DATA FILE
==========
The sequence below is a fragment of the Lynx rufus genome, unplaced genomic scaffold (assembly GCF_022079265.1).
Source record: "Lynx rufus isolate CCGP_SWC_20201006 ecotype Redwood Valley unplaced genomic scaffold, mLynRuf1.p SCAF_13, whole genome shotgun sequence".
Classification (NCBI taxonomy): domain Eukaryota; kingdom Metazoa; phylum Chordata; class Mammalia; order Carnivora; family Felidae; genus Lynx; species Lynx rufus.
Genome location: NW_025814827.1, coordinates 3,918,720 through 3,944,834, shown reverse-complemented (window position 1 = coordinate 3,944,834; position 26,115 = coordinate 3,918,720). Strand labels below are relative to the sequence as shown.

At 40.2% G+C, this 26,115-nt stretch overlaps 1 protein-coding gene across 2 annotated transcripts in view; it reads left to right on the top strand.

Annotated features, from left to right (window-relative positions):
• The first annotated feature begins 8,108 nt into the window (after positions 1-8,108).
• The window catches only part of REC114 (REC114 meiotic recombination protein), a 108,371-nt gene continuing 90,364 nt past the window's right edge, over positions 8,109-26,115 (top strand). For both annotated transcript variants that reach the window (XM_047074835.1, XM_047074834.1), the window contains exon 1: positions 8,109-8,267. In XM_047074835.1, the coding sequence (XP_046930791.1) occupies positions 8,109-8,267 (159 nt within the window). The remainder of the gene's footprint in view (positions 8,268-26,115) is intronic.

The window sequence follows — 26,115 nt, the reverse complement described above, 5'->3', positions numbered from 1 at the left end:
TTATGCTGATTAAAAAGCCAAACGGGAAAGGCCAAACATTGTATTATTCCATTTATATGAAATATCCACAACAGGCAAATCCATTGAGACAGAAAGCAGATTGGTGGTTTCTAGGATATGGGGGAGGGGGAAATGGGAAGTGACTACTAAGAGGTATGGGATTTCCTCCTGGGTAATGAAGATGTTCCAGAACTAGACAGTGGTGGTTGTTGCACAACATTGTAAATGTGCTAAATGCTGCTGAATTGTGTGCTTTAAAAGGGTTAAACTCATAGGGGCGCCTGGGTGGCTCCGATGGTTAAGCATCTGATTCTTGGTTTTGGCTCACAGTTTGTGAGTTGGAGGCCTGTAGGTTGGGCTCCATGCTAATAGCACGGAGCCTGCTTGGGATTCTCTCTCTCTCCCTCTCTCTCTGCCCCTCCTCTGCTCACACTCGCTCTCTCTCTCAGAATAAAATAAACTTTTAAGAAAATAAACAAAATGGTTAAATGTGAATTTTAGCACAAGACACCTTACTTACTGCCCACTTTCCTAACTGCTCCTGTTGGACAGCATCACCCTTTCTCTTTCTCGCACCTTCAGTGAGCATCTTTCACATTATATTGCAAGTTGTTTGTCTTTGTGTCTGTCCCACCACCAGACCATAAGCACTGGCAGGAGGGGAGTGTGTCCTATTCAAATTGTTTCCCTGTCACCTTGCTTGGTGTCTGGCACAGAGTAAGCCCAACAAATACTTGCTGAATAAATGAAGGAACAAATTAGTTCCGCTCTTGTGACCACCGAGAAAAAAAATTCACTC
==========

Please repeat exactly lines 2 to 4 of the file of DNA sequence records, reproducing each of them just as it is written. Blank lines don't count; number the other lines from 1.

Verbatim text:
Source record: "Lynx rufus isolate CCGP_SWC_20201006 ecotype Redwood Valley unplaced genomic scaffold, mLynRuf1.p SCAF_13, whole genome shotgun sequence".
Classification (NCBI taxonomy): domain Eukaryota; kingdom Metazoa; phylum Chordata; class Mammalia; order Carnivora; family Felidae; genus Lynx; species Lynx rufus.
Genome location: NW_025814827.1, coordinates 3,918,720 through 3,944,834, shown reverse-complemented (window position 1 = coordinate 3,944,834; position 26,115 = coordinate 3,918,720). Strand labels below are relative to the sequence as shown.